The continuing riots and protests in Portland and elsewhere are now a problem for the Democrats who seek to win the presidency in November by blaming everything on the president while absolving of all responsibility the (Democratic) mayors responsible for the police and for law and order in their cities. They have been supporting or covering for the revolutionaries whose goals they do not share.

Now this strange coalition includes on one side the mostly urban and suburban white middle class kids, those who, as Victor Davis Hanson describes them in National Review, are, many of them, in college, graduated, or dropped out. They make up Antifa and its affiliates. These are the shock troops, the ones who “seem to organize the statue toppling, graffiti, and vandalism, as well as the violence at the demonstrations.”

Like the revolutionaries of previous upheavals—the Jacobins, or Bolshevik leaders, or the revolutionaries of the Arab Spring—they reflect an overproduction of elites, an excessive expansion of higher education in a world that did not need so many lawyers, Hanson says. Such skills or credentials as today’s Jacobins acquired did not render them employable.

As Hanson puts it, they are “the new superfluous elite, in that their college investments brought them neither prestige nor money, but only debt and sloganeering memorized from the sermons of their tenured and comfortable lounge professors. History shows that when would-be, self-important elites are in surfeit and extraneous, they grow volatile.”

The Dilemma for Democrats

The revolutionaries serve a useful if temporary function for the Democrats insofar as the party and its media are able to pin the blame for the mayhem on Trump and present themselves as the agents of a return to order and stability once Biden is elected.

But that line is less persuasive each day the riots continue. Concern for black lives and police misconduct, a concern shared across the political spectrum, has less and less to do with the protests and riots. At the same time, the nature of the rioting as a criminal enterprise rather than peaceful protest is inescapably obvious.

The leader of Portland’s NAACP, writing in the Washington Post, described his city’s two months of nightly protests as “white spectacle” and as having been co-opted by groups with their “own agendas”—“What are antifa and other leftist agitators achieving for the cause of black equality?”

A black Portland police officer commented that there were more blacks and minorities on the line with him than among the demonstrators. U.S. Congressman Jim Banks (R-Ind.) said protesters concerns covered a wide range of more or less unrelated issues, such as Medicare for All, climate change, immigrant rights, and homelessness. Concern for black lives and the mistreatment of George Floyd was not prominent among them.

The demand to “defund the police”—and so make poor black lives even less safe, leaving residents at the mercy of “informal policing” by violent gangs and drug dealers—is not one that appeals to many blacks, even where there is anger and distrust toward police officers. It’s a slogan that affluent liberals in low-crime neighborhoods can endorse enthusiastically without feeling their safety is at risk.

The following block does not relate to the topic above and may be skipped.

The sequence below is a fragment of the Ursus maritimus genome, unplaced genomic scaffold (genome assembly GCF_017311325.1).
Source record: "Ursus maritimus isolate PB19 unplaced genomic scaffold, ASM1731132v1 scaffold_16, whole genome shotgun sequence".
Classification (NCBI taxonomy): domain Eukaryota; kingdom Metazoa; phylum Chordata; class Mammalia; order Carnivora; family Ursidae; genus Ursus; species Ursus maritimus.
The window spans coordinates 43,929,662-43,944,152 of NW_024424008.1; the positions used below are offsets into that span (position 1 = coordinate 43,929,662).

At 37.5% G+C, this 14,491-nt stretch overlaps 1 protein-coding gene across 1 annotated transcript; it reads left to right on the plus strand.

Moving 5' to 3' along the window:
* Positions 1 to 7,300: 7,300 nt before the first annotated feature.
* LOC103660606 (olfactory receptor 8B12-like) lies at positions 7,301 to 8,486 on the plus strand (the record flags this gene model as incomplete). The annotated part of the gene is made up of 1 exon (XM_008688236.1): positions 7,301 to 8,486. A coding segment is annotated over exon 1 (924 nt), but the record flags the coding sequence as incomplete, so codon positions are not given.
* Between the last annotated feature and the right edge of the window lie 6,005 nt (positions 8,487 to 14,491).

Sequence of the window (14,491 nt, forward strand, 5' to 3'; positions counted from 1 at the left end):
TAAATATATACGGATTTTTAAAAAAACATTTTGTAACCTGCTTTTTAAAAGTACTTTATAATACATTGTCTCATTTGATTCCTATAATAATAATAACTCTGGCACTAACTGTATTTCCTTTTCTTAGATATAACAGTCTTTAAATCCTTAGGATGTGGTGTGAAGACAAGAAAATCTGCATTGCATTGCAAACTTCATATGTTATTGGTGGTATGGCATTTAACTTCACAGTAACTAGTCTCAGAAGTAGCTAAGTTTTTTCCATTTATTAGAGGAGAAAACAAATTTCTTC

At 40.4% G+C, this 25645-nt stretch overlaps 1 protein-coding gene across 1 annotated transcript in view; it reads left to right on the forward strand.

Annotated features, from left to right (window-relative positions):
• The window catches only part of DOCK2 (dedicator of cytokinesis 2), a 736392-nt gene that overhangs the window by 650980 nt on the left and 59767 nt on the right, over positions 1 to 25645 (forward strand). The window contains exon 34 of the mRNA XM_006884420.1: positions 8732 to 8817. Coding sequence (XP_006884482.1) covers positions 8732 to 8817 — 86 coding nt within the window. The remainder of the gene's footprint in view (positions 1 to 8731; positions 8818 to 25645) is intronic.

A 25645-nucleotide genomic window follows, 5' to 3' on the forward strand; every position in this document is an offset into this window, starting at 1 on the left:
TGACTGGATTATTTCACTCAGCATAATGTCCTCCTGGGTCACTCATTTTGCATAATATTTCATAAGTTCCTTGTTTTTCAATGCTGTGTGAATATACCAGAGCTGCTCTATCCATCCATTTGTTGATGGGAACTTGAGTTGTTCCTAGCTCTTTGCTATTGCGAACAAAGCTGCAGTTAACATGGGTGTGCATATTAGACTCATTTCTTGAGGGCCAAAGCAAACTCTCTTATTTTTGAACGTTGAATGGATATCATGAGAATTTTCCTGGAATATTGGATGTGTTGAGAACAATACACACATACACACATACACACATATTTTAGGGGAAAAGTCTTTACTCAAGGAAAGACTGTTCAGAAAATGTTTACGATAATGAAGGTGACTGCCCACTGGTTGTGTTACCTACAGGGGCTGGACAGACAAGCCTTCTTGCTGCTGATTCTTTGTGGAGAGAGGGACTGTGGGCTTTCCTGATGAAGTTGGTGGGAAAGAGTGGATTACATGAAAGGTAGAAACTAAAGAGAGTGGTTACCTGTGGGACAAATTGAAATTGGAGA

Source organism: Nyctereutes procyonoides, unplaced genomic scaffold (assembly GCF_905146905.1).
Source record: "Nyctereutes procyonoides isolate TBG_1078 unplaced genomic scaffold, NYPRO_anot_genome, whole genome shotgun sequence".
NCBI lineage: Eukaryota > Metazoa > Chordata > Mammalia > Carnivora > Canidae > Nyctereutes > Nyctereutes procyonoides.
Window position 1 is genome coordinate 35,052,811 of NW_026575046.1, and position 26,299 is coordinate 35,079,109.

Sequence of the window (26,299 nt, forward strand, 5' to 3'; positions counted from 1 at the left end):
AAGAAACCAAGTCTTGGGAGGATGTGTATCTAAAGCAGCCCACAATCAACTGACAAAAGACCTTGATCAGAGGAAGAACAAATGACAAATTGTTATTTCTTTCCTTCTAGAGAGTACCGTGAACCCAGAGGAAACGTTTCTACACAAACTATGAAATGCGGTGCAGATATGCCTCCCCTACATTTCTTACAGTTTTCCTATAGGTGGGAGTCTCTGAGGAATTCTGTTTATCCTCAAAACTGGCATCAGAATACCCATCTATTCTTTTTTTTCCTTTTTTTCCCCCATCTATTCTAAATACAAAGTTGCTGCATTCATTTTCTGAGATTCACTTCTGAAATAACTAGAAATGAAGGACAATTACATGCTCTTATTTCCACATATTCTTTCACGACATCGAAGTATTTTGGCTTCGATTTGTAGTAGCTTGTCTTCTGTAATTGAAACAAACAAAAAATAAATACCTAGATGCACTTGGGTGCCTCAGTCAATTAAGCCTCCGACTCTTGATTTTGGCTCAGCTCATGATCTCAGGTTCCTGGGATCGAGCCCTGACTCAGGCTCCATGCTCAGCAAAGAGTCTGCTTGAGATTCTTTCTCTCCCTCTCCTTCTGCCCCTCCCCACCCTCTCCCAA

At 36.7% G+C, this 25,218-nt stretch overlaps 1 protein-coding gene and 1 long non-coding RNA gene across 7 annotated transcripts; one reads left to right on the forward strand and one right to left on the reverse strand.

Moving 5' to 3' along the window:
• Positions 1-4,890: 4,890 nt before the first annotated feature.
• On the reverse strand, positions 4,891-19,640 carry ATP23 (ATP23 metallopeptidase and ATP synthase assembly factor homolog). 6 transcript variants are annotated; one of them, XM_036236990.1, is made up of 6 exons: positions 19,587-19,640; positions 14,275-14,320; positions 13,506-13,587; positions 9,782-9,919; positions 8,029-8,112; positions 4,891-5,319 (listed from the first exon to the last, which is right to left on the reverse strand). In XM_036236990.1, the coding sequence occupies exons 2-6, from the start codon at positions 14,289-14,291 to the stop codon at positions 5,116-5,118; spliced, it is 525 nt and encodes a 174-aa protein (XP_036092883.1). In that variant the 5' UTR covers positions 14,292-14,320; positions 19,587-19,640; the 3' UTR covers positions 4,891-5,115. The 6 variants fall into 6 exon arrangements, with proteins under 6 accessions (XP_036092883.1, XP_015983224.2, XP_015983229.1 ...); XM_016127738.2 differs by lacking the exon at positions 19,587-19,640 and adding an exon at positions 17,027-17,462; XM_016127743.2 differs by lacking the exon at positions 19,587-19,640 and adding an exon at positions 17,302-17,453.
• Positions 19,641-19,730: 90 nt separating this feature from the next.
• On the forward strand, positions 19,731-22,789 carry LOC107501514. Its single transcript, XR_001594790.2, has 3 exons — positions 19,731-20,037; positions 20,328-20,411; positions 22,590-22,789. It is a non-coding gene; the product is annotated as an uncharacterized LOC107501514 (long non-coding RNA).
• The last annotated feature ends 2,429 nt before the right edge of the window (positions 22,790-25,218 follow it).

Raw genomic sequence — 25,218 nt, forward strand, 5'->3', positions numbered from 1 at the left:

But, as Jill Leovy graphically shows in her study of murder in the ghetto, blacks who live in poor neighborhoods have long suffered from neglect and the underfunding of police. Further police reform is needed, but too often takes the form of misguided initiatives that are ineffectual or overzealous, treating law-abiding citizens as criminals while neglecting the task of solving serious crimes.

When the police withdraw or are pulled back from solving serious crime in high-crime neighborhoods in response to highly publicized inquiries and waves of anti-police sentiment, crime rates surge and violence increases, especially the rate of black-on-black homicide, the main victims of which are young black men.

The failure of the Democrats in this area—where they control the police forces of the major cities—to do more than pass the buck becomes ever more evident. They fail to address long-standing issues within the cities or among police forces they control, to restore order and protect citizens, or even to acknowledge the violent nature of the riots that all can see on their screens on a nightly basis.

The extent to which the millions of dollars donated to BLM by corporations and individuals are well spent looks increasingly questionable, whether the money goes to support Democratic Party candidates in elections or revolutionary socialists in the streets.

Paul Adams is a professor emeritus of social work at the University of Hawaii and was a professor and associate dean of academic affairs at Case Western Reserve University. He is the co-author of “Social Justice Isn’t What You Think It Is” and has written extensively on social welfare policy and professional and virtue ethics.

Views expressed in this article are the opinions of the author and do not necessarily reflect the views of The Epoch Times.